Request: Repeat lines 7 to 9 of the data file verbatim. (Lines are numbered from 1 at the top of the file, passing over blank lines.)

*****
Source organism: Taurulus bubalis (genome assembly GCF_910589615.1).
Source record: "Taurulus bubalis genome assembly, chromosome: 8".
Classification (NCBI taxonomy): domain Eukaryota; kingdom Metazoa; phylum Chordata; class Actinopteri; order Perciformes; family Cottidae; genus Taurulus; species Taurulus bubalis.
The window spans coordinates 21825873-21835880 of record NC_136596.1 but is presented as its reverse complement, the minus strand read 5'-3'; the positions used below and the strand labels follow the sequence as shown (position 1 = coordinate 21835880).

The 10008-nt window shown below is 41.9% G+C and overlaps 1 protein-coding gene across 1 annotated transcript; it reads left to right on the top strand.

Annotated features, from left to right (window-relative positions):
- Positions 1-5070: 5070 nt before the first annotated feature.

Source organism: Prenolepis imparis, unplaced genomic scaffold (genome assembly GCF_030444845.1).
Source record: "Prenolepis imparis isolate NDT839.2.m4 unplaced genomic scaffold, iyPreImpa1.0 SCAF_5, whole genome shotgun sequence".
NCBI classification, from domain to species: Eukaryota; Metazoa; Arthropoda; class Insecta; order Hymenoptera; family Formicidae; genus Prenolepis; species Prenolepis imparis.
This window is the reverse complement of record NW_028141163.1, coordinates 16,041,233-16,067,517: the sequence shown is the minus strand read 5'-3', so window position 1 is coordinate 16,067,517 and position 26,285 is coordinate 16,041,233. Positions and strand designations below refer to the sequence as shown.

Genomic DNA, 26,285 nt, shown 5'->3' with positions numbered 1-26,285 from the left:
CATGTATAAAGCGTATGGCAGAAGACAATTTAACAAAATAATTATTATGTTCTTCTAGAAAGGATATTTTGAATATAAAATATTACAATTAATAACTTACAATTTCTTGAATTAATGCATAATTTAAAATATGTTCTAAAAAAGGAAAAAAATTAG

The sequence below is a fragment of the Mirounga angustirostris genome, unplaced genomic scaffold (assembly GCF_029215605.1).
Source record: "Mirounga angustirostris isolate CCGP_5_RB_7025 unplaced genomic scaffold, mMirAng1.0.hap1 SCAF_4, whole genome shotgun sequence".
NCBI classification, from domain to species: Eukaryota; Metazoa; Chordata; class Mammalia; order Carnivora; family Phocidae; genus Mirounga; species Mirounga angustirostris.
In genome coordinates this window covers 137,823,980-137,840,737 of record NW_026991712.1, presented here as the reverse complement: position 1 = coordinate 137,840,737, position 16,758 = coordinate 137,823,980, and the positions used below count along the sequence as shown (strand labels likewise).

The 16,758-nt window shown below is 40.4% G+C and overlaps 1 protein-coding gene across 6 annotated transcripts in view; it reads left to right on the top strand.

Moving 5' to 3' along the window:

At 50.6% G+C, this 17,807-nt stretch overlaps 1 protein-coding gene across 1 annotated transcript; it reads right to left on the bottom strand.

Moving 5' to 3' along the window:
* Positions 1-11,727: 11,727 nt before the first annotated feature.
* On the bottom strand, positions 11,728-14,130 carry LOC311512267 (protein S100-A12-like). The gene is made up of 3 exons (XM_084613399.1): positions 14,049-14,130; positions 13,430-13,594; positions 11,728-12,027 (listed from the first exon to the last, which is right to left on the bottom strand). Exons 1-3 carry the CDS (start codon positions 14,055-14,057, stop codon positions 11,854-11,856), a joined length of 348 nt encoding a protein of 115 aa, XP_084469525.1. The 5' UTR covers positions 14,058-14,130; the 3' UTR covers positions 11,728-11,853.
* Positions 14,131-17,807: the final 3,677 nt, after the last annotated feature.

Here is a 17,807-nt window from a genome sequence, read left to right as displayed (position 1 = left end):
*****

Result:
- Positions 1-5070: 5070 nt before the first annotated feature.

Source organism: Prenolepis imparis, unplaced genomic scaffold (genome assembly GCF_030444845.1).
Source record: "Prenolepis imparis isolate NDT839.2.m4 unplaced genomic scaffold, iyPreImpa1.0 SCAF_5, whole genome shotgun sequence".